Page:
Interesting and little known facts about Whicham.

The Whicham valley is a place of hidden antiquity: standing stones, Neolithic circles, ancient tracks, amd remnants of medieval agriculture; it is one of only four places in Cumbria mentioned in the Domesday Book and well recorded in the manorial records of the Lordship of Millom.

It has escaped urban development and remains a place of breathtaking beauty, amazing wildlife, and tranquillity and sanctuary for those who live here and for people who visit.

There is documentary evidence that it has been inhabited from Neolithic times. At one time there was a large concentration of megalithic remains in this small corner of what is now south Cumbria.  Most disappeared in the 18th and 19th century at the height of the agricultural revolution.  The one at Kirksanton is the last to remain intact on the coast.

Manorial and other records from the 12th century make numerous references to Kirksanton and the site of the Manor House is believed to be where Garthlands and Manor Farm exist now.  The original Manor was burnt to the ground by the Scots in the 1300’s.  At this time farming, fishing, as well as the peat and salt works were the main occupations.  Salt works were located on low ground at Kirksanton using the existing track access to the sea.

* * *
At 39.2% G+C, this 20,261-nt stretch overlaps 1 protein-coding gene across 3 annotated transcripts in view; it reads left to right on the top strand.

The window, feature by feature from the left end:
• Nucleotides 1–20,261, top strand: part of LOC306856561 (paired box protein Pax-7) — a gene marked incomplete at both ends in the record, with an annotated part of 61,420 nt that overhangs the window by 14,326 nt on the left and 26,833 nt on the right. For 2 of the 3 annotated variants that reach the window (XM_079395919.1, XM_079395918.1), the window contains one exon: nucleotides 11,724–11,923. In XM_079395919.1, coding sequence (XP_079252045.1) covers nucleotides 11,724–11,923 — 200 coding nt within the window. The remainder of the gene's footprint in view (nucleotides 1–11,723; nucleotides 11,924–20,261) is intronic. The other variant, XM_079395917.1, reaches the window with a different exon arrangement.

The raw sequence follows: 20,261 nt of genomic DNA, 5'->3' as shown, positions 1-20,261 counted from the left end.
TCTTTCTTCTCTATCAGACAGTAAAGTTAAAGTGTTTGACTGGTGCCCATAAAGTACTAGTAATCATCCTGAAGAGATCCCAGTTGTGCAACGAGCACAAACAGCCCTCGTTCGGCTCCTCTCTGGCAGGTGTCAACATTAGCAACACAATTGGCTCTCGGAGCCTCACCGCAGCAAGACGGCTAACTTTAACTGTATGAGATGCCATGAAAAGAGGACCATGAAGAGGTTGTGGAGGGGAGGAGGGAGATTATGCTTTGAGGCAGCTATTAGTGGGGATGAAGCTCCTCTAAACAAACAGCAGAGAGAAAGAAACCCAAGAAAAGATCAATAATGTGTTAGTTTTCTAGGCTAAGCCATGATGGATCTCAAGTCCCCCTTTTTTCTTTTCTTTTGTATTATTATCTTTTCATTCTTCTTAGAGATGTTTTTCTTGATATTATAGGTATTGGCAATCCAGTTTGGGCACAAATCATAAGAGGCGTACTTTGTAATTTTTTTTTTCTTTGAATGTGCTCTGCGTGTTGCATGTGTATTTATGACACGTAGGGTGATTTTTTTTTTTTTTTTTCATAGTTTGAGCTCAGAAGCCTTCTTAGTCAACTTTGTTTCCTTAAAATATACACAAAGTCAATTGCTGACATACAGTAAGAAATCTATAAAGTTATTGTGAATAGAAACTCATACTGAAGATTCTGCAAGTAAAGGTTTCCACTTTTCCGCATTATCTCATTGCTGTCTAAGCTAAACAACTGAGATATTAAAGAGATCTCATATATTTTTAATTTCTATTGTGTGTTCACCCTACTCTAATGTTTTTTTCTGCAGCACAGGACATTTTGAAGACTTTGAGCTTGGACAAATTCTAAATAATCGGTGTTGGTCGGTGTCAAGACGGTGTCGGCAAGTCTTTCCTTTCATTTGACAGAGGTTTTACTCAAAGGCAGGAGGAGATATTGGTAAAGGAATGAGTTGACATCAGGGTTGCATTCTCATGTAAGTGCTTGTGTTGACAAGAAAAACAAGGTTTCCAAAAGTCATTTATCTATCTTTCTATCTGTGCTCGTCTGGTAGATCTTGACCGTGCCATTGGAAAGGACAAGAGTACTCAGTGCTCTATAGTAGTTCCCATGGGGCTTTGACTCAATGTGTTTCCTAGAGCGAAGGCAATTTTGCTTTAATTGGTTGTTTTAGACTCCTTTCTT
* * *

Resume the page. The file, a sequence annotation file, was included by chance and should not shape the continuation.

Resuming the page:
In the 18th and 19th century agriculture continued to dominate the landscape as it does today. Hemp was grown by villagers for making rope to kit out the vast fleet of tall ships trading out of Whitehaven harbour to the West Indies.  Farming and brewing were the life of the villagers. Economic activity also included brick and tile making at Silecroft in the later 19th century; milling corn; quarrying; and mining.

This landscape, set against the dramatic backdrop of Black Combe has inspired some of our country's most acclaimed poets and writers: Wordsworth, Norman Nicholson, and Alfred Wainwright, were inspired, and so enrichied our local artistic heritage.

The modern parish of Whicham was created in 1934 by the amalgamation of Whicham and Whitbeck parishes.

Total area 4883 acres (1976 ha). The modern parish includes 4303 acres (1742 ha) of common fell on Black Combe and White Combe, and a smaller piece of common land at Arrow Moss covering 21 acres (8.5 ha)

Population figures: 445 in 1688, between 230-330 for much of the 19th century, peaking at 455 in 1891. The 1931 official census recorded 319, whilst the 2001 census recorded 395.

The Corbet and Bethom families are recorded as lords of Whicham in the medieval period; by the 19th century the lordship had passed to the earls of Lonsdale.  The lords of Millom retained direct lordship over the north-eastern part of the parish, known as Satherton.

The Parish church of St. Mary's is of medieval origin, whilst the Endowed National school, formerly Whicham and Millom Grammar School, was apparently founded before 1540.